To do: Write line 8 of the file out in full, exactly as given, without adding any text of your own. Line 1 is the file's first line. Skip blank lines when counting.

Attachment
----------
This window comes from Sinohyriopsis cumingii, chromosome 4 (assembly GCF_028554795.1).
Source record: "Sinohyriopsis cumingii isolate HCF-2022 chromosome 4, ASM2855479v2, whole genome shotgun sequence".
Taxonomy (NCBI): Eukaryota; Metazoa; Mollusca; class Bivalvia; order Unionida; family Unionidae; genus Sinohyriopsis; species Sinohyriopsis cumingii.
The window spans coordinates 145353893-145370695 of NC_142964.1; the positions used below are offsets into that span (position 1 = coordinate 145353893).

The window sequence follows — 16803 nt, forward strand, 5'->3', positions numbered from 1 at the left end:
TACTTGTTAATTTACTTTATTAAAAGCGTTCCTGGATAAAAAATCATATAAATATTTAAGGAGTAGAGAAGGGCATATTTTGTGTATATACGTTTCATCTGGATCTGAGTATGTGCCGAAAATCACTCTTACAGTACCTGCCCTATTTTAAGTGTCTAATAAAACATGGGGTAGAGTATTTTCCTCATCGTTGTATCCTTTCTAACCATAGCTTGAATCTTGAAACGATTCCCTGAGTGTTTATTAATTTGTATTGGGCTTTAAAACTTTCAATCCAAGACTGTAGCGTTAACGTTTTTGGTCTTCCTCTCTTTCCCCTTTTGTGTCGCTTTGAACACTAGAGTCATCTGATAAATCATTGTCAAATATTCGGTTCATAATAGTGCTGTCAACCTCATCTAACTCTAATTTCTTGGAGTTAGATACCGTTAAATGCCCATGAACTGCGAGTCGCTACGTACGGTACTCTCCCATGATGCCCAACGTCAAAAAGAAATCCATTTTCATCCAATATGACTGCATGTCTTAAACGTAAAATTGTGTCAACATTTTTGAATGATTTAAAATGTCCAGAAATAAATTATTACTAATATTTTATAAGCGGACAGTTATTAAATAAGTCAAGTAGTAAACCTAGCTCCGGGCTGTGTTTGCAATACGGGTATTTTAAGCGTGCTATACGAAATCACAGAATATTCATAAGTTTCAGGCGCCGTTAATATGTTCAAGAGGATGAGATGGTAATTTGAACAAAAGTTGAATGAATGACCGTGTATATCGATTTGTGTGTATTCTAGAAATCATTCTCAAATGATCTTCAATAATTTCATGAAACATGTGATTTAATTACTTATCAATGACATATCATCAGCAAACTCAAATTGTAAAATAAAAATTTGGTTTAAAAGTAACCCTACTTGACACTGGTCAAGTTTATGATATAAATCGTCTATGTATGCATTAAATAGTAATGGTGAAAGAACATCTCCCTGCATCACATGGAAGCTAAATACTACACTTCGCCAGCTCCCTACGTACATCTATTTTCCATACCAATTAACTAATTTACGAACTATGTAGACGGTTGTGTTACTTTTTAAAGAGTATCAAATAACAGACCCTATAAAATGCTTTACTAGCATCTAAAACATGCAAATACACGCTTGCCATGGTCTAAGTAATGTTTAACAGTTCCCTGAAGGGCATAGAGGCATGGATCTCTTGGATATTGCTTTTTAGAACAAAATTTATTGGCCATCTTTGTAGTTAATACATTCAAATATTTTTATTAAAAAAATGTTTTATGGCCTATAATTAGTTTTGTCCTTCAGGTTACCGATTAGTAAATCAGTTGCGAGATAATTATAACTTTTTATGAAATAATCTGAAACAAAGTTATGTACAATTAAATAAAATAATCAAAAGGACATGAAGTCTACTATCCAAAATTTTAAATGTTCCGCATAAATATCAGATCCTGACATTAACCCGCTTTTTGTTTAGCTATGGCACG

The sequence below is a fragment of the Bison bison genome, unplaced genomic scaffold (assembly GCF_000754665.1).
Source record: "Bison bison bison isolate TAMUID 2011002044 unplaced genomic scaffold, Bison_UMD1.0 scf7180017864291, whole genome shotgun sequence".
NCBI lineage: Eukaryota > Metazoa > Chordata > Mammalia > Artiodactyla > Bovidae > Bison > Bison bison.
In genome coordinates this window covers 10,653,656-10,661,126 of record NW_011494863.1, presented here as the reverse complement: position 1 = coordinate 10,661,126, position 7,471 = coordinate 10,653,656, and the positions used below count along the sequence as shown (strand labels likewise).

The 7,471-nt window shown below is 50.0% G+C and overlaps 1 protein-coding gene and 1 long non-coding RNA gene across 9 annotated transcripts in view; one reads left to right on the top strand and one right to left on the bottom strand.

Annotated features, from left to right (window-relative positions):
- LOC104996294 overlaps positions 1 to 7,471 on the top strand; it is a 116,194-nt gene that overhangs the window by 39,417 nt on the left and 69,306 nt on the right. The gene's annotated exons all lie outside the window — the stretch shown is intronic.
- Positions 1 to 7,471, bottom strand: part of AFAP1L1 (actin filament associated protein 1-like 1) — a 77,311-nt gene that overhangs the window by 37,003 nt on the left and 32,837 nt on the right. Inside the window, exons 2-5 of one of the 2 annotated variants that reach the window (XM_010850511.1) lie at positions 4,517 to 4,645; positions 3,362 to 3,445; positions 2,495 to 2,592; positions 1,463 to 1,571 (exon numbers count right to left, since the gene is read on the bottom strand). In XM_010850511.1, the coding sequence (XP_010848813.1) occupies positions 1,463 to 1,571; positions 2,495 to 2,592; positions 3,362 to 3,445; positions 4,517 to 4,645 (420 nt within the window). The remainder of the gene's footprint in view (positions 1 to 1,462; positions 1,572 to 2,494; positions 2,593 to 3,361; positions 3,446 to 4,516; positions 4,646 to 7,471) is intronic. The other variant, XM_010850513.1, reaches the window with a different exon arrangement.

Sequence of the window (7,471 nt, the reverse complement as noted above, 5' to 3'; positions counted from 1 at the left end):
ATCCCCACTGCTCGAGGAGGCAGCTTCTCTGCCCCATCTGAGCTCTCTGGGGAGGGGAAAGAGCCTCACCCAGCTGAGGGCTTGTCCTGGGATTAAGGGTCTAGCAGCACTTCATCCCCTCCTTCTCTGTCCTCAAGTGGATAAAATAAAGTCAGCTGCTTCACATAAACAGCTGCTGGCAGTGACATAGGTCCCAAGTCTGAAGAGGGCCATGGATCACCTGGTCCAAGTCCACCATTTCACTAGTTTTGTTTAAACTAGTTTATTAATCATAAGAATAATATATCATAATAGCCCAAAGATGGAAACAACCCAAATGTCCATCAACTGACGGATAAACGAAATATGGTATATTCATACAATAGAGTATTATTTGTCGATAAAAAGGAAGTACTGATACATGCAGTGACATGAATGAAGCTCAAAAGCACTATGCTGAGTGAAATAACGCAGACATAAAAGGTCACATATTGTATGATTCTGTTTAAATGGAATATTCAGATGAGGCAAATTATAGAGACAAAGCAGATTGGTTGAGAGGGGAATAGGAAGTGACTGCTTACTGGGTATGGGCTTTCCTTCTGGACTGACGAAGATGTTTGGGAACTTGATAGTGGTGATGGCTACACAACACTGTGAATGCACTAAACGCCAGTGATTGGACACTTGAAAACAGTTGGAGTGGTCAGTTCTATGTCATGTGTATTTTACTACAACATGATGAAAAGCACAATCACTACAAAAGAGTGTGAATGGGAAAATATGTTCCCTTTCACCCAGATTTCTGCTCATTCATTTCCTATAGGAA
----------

Source record: "Bison bison bison isolate TAMUID 2011002044 unplaced genomic scaffold, Bison_UMD1.0 scf7180017864291, whole genome shotgun sequence".